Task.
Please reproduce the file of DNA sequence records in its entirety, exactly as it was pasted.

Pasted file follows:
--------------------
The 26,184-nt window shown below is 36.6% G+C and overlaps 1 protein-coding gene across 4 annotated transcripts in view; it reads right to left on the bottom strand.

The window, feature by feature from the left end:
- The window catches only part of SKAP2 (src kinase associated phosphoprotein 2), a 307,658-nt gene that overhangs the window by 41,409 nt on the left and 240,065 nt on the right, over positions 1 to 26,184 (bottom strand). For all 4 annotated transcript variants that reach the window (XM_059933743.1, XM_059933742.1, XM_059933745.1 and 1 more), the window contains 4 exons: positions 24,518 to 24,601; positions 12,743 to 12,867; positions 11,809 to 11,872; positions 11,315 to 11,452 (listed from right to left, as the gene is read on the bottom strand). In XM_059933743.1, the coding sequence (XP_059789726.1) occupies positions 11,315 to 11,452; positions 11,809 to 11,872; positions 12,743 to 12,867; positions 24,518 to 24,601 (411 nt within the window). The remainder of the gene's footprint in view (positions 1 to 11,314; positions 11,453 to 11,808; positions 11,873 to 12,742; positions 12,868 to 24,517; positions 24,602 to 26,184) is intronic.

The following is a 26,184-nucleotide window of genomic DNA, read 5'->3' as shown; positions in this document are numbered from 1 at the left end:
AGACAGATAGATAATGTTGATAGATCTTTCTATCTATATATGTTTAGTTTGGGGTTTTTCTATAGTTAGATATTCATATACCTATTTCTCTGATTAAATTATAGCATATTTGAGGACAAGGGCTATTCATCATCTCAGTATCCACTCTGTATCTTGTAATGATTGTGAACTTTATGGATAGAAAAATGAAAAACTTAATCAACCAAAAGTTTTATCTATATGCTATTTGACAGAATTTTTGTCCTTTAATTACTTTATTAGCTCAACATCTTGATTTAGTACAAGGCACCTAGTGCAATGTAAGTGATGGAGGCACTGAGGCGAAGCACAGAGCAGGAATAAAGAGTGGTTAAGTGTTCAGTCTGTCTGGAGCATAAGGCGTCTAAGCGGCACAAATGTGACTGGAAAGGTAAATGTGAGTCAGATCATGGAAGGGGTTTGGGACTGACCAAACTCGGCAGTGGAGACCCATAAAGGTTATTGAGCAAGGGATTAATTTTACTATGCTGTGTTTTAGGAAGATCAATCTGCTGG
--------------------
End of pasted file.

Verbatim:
The 26,184-nt window shown below is 36.6% G+C and overlaps 1 protein-coding gene across 4 annotated transcripts in view; it reads right to left on the bottom strand.

The window, feature by feature from the left end:
- The window catches only part of SKAP2 (src kinase associated phosphoprotein 2), a 307,658-nt gene that overhangs the window by 41,409 nt on the left and 240,065 nt on the right, over positions 1 to 26,184 (bottom strand). For all 4 annotated transcript variants that reach the window (XM_059933743.1, XM_059933742.1, XM_059933745.1 and 1 more), the window contains 4 exons: positions 24,518 to 24,601; positions 12,743 to 12,867; positions 11,809 to 11,872; positions 11,315 to 11,452 (listed from right to left, as the gene is read on the bottom strand). In XM_059933743.1, the coding sequence (XP_059789726.1) occupies positions 11,315 to 11,452; positions 11,809 to 11,872; positions 12,743 to 12,867; positions 24,518 to 24,601 (411 nt within the window). The remainder of the gene's footprint in view (positions 1 to 11,314; positions 11,453 to 11,808; positions 11,873 to 12,742; positions 12,868 to 24,517; positions 24,602 to 26,184) is intronic.

The following is a 26,184-nucleotide window of genomic DNA, read 5'->3' as shown; positions in this document are numbered from 1 at the left end:
AGACAGATAGATAATGTTGATAGATCTTTCTATCTATATATGTTTAGTTTGGGGTTTTTCTATAGTTAGATATTCATATACCTATTTCTCTGATTAAATTATAGCATATTTGAGGACAAGGGCTATTCATCATCTCAGTATCCACTCTGTATCTTGTAATGATTGTGAACTTTATGGATAGAAAAATGAAAAACTTAATCAACCAAAAGTTTTATCTATATGCTATTTGACAGAATTTTTGTCCTTTAATTACTTTATTAGCTCAACATCTTGATTTAGTACAAGGCACCTAGTGCAATGTAAGTGATGGAGGCACTGAGGCGAAGCACAGAGCAGGAATAAAGAGTGGTTAAGTGTTCAGTCTGTCTGGAGCATAAGGCGTCTAAGCGGCACAAATGTGACTGGAAAGGTAAATGTGAGTCAGATCATGGAAGGGGTTTGGGACTGACCAAACTCGGCAGTGGAGACCCATAAAGGTTATTGAGCAAGGGATTAATTTTACTATGCTGTGTTTTAGGAAGATCAATCTGCTGG